Electro Harmonix are one of the companies whose effects I like best. Their fuzzes are great, and this is a smaller version of the Bass Big Muff. I like the crispy sound a lot, but my problem with fuzz is that you lose a lot of dynamics with it, and sometimes your clean sound. I like how you can make it completely dirty and all over the place (imagine a garage-rock guitar here, it's very similar) but it also loses the deep bass tone that I like. I think a fuzz is a cool addition to a guitar, but not for a bass guitar. So I was deliberating with this one.

Boss DS-1 Distortion Pedal

Did you catch the adorable brown sock in the beginning?

This is the pedal I will perhaps purchase, since it's not so expensive and has almost entirely the sound I am looking for - there is an option to make a classic distortion, and you just go from there to how much you want the crispyness of the sound. According to the tutorial above you can achieve something close to a fuzz without losing the bassy core, which is exactly what I'm looking for. I wonder about the sustain (how long a note lasts) of it though, since I like my sustain long...

MXR Bass Distortion

Note the Americana styled tutorial above hehe. This is another good distortion that has a very deep and rough cryspiness. Yet here I face the same problem I have with fuzz-sounding effects - the original bass sound tends to get lost and you get a dirty mishmash of sound, it sounds more like a soundscape than an actual tune. So hm... I am thinking about it, though it all depends on how much you exaggerate the distortion.

Aftershock Bass Distortion

The best for last - this is my absolute favorite of all the effects I've checked, and it doesn't say "the only bass distortion pedal you'll ever need" for nothing. This pedal has it all, there is so much versatility in the sound you can make without being too much or too little. Too bad it "only" costs 179 euros... so I'll just marvel at it, but if I had the chance to buy it right now, I would.

That's about it for now. I'm a complete newby when it comes to effects and all I know I've learned from Boris. Another thing to have in mind is that a pedal's sound will change depending on the amplifier you use -  an art in it's own that I am yet to have any knowledge off.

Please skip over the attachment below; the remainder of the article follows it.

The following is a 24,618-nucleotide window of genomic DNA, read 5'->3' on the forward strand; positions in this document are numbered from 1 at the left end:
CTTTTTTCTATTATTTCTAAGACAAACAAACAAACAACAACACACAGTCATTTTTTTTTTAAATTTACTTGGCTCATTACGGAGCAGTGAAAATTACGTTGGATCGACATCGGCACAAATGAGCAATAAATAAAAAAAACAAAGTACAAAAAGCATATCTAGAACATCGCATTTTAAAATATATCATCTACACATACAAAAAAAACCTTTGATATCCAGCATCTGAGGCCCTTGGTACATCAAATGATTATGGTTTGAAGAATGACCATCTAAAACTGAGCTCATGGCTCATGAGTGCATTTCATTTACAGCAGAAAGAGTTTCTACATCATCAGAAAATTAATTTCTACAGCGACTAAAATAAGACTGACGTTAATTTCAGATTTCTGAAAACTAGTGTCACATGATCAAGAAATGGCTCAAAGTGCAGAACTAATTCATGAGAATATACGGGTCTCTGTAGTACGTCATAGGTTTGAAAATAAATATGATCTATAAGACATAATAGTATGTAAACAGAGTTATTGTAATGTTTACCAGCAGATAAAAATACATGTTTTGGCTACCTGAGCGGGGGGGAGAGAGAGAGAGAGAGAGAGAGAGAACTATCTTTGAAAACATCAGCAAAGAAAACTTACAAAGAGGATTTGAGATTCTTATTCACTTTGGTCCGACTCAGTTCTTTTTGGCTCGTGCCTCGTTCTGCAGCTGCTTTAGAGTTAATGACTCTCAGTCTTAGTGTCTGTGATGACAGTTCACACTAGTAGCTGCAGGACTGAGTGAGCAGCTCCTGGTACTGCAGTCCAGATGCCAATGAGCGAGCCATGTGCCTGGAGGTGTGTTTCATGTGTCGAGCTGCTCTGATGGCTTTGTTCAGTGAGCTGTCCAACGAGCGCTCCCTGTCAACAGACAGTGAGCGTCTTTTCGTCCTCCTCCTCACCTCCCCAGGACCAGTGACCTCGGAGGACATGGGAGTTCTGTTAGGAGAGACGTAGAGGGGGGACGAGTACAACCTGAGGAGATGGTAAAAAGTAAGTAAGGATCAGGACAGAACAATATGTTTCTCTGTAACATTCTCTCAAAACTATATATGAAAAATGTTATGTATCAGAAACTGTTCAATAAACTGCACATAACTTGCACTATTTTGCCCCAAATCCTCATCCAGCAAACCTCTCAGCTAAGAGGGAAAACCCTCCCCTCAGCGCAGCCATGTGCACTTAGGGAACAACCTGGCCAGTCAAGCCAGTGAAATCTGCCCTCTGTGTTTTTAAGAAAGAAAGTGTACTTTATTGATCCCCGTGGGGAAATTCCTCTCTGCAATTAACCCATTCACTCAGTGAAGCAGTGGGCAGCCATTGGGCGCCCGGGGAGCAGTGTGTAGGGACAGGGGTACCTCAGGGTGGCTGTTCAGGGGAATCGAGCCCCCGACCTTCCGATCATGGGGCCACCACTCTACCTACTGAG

Hope this wasn't too confusing for you, as I've never written on the subject before on the blog. If you happen to watch one of the demonstrations above tell me what you think.


12 October 2016

Latest Music Favorites (Summer/Autumn 2016)

My last music favorites post was in March, and it's time for an update. I've been to quite distant music places since then and I can't wait to sum up this year's favorites. December seems so close!

Here are some things I've been into lately. Goodbye post punk, hello every rock genre ever.

1. Boilermaker

Boilermaker / Midnight Manager

So we all know obscure post punk bands, right? But what about other genres? One evening I was browsing unknown (original) emo and/or first-wave post hardcore bands, to get to know the genres better, and I was happy to come across Boilermaker. There is something very nostalgic and bittersweet in emo music for me, despite not listening to it when I was a teenager (unlike many people I know). The whole self-titled album is very interesting, the instrumentals are very good, and I find the basswork in the song above just great and quite progressive!

2. Stoned Jesus

Stoned Jesus / Seven Thunders Roar (full album)

Progressive, you said? I got you covered - this one is a great mix of stoner and progressive rock, and you'll probably be as much surprised as I was to know that this band is from Ukraine (plus points on the lack of accent in the vocals!). I found this album so inspiring: there are hard rock parts, there are folky parts, there are prog rock parts and even grungy parts, and of course the familiar stoner atmosphere. I found myself listening to the album from start to finish a few times and it's versatility has made me very happy. Just the kind of mix I have been waiting for.

3. Tool

Tool / Bottom

Speaking of hard, progressive and grungy - I have at last reached the point of loving Tool's music! I can't believe it's happened, I could never digest their music, aside from 2-3 songs (we all know Sober) and have been a huge A Perfect Circle fan. But Tool have always seemed too technical and less emotional for me. This changed thanks to buying Unleashed: The Story Of Tool when I was in London. You've got to admit, even if you don't like the band much, Tool are pretty damn mysterious and would make anyone who's seen Keenan's stage presence (or lack thereof) curious. The book is great and quite inspiring, and so I felt like the over-complicated albums were chewed down for me into expressions like "the dexterity of the drums" and "the razor-sharp bass line" and I could finally gather my comprehensive abilities and give Tool another try.